1. Institute of Reproductive Health, Center for Reproductive Medicine, Tongji Medical College, Huazhong University of Science and Technology, Wuhan, P.R. China.
2. Department of Obstetrics and Gynecology, Liyuan Hospital, Tongji Medical College, Huazhong University of Science and Technology, Wuhan, P.R. China.
3. Department of Obstetrics and Gynaecology, Faculty of Medicine, The Chinese University of Hong Kong, Prince of Wales Hospital, Shatin, Hong Kong, P.R. China.
4. C.S. Mott Center for Human Growth and Development, School of Medicine, Wayne State University, Detroit, MI, USA.
# These authors have contributed equally to this work.
A successful pregnancy requires the maternal immune system to tolerate an allogeneic fetus. The incidence of preeclampsia and other complications related to impaired fetal tolerance is lower during the second pregnancy than during the first pregnancy. At the same time, compared with normal pregnant women in the previous pregnancy, patients with pregnancy complications in the previous pregnancy also have an increased risk of the disease when they become pregnant again. This difference may be related to the immunological memory of pregnancy. Regulatory T cells (Tregs) are immunosuppressive CD4+ T cells that play a predominant role in maintaining immune tolerance. In addition, Tregs possess immunological memory properties, including fetal or paternal-specific memory Tregs and Tregs expressing memory cell makers, forming an immunoregulatory memory against fetal antigens. In this review, we provide an overview of the characteristics of memory Tregs in pregnancy, evidence regarding the existence of memory Tregs in human pregnancy, as well as in mouse models. We also discuss the mechanism of memory Tregs induction, maintenance, and action. In addition, we described their changes during the first pregnancy, second pregnancy, postpartum, and pathological pregnancy in order to provide new targets for the diagnosis and treatment of pregnancy related diseases.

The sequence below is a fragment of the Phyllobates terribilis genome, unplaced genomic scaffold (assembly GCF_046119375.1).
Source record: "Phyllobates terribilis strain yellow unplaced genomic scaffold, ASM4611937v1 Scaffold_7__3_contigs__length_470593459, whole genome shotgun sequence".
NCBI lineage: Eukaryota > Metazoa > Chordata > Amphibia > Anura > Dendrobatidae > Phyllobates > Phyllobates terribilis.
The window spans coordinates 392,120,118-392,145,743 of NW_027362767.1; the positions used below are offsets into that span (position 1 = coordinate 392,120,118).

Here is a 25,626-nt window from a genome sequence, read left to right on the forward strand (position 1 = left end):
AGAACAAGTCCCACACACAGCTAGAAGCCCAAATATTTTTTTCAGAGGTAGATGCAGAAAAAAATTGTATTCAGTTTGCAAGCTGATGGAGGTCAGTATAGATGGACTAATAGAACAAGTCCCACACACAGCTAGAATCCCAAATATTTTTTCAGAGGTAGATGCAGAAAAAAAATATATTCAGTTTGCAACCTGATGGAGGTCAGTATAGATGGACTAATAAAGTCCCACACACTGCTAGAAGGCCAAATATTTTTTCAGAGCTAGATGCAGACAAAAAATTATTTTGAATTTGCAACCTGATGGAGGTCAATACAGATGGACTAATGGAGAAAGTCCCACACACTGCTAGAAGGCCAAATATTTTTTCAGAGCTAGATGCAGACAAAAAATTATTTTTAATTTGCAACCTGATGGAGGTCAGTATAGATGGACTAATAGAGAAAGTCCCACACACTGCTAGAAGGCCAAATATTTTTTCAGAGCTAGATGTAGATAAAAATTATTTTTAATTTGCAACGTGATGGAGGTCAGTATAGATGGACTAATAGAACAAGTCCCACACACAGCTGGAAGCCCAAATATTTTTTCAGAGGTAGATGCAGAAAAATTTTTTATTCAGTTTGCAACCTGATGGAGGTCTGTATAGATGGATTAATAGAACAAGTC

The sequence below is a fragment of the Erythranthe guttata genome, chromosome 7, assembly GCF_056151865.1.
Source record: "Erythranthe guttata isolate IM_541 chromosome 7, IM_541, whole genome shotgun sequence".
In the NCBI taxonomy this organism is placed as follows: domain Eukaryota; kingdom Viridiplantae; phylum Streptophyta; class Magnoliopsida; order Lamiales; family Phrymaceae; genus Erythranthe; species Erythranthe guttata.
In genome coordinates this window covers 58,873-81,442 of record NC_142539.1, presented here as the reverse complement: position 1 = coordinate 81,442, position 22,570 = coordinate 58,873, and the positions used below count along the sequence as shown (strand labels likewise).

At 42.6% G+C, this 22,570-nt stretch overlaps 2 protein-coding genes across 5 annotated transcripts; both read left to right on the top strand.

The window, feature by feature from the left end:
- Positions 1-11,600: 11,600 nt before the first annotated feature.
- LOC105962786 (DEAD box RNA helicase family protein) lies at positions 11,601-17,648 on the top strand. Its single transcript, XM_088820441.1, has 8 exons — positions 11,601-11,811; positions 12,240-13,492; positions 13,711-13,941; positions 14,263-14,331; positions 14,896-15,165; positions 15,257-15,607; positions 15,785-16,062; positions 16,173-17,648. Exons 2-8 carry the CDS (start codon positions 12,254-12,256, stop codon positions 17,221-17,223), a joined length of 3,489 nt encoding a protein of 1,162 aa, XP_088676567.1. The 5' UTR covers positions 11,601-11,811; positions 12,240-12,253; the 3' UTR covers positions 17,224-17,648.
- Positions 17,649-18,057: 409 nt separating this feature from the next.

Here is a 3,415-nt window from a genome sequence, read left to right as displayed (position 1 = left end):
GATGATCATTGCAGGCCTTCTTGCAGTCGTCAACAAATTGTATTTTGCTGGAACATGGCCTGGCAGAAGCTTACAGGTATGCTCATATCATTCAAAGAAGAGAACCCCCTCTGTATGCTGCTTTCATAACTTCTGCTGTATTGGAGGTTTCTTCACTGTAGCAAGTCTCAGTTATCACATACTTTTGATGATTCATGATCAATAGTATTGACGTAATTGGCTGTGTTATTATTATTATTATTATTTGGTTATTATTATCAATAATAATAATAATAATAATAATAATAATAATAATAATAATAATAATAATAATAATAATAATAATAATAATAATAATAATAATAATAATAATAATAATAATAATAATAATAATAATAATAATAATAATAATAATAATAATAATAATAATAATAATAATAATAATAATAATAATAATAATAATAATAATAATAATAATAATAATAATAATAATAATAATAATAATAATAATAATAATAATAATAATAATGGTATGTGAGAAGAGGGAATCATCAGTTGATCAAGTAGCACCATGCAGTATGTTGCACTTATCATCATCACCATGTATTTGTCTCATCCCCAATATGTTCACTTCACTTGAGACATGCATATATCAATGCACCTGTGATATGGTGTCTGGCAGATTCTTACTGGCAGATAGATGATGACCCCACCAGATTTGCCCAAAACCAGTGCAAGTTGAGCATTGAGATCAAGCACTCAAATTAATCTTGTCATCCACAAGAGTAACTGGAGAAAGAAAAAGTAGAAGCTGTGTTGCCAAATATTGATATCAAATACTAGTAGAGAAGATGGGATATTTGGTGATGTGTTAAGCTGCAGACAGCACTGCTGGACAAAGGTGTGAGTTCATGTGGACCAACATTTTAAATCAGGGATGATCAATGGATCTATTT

Keywords: regulatory T cells, memory, pregnancy, preeclampsia, gestational diabetes mellitus